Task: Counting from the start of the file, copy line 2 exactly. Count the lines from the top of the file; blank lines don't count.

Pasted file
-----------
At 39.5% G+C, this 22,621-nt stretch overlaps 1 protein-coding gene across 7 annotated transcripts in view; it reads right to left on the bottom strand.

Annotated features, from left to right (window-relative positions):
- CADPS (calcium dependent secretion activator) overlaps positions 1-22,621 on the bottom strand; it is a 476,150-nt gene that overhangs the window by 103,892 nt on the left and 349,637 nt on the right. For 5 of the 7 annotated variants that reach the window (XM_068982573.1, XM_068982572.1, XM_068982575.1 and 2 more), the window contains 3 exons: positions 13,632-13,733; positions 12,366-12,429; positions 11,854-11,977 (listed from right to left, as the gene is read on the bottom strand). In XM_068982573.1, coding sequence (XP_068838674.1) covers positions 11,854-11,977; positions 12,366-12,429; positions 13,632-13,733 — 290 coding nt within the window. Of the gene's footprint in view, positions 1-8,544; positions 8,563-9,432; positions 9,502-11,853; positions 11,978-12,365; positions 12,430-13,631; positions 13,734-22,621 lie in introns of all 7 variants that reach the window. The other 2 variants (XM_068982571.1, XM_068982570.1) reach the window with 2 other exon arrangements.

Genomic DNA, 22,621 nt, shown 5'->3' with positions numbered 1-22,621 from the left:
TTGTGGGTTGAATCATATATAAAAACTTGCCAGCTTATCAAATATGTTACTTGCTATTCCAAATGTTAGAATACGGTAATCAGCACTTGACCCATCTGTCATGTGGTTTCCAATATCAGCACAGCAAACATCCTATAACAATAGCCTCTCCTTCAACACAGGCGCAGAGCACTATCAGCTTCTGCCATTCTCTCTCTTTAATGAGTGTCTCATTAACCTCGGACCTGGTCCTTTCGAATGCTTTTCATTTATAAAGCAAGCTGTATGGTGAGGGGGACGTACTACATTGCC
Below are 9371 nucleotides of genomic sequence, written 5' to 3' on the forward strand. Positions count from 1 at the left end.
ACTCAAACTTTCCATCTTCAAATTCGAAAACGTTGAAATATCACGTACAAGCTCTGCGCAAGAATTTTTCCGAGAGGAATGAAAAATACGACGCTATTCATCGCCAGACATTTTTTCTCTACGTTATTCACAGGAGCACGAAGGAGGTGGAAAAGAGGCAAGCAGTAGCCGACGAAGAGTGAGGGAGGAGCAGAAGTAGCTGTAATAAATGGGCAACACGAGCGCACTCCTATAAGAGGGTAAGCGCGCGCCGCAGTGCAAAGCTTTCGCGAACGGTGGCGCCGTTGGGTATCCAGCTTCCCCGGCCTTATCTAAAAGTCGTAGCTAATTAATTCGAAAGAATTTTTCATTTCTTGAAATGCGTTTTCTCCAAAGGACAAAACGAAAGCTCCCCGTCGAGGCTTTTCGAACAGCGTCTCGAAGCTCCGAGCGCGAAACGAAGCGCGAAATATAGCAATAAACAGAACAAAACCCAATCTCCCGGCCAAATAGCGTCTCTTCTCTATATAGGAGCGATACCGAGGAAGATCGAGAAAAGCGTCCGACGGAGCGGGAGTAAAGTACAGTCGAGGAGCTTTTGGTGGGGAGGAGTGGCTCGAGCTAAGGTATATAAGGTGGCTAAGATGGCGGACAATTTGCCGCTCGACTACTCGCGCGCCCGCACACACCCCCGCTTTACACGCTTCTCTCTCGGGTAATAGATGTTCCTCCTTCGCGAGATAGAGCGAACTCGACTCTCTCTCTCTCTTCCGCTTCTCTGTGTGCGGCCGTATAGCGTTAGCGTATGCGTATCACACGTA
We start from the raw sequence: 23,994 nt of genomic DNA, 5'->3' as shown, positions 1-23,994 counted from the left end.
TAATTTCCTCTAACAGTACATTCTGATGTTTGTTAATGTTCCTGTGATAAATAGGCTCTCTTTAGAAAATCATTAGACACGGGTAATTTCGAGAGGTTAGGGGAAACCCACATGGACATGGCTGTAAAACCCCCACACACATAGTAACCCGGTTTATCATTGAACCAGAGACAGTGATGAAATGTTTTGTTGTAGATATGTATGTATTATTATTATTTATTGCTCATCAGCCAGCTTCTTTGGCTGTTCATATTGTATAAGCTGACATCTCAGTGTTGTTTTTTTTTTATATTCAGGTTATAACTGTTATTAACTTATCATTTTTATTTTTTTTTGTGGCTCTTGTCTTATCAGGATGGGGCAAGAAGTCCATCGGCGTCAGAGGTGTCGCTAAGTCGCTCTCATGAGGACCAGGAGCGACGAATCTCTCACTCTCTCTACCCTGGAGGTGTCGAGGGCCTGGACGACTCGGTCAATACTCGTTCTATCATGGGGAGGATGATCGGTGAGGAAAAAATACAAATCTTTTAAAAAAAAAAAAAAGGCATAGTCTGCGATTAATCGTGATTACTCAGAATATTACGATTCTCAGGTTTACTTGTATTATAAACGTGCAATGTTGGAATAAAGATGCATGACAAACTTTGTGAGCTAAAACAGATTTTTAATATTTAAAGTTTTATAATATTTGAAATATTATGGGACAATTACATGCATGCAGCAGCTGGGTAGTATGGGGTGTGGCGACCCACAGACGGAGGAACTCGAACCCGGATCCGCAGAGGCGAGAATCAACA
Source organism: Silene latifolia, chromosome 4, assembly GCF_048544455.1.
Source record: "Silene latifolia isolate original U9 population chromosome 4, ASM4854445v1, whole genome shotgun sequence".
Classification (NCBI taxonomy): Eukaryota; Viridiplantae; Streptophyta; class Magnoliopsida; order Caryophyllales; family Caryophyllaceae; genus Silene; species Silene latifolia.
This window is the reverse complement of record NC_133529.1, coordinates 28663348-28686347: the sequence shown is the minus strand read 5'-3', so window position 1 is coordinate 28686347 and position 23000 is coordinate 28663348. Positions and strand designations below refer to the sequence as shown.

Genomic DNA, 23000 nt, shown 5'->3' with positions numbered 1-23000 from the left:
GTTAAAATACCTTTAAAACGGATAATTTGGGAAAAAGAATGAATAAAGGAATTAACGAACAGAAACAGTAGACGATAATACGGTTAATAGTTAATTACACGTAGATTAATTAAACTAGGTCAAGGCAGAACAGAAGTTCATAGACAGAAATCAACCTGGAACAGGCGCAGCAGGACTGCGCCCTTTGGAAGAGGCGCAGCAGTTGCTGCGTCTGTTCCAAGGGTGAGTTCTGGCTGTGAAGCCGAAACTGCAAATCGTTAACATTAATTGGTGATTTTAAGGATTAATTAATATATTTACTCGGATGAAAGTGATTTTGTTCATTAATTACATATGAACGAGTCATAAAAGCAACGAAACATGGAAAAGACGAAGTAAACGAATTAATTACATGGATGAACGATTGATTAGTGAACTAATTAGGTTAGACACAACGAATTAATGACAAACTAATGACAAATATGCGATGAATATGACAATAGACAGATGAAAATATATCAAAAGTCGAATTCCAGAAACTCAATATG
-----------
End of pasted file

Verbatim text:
Annotated features, from left to right (window-relative positions):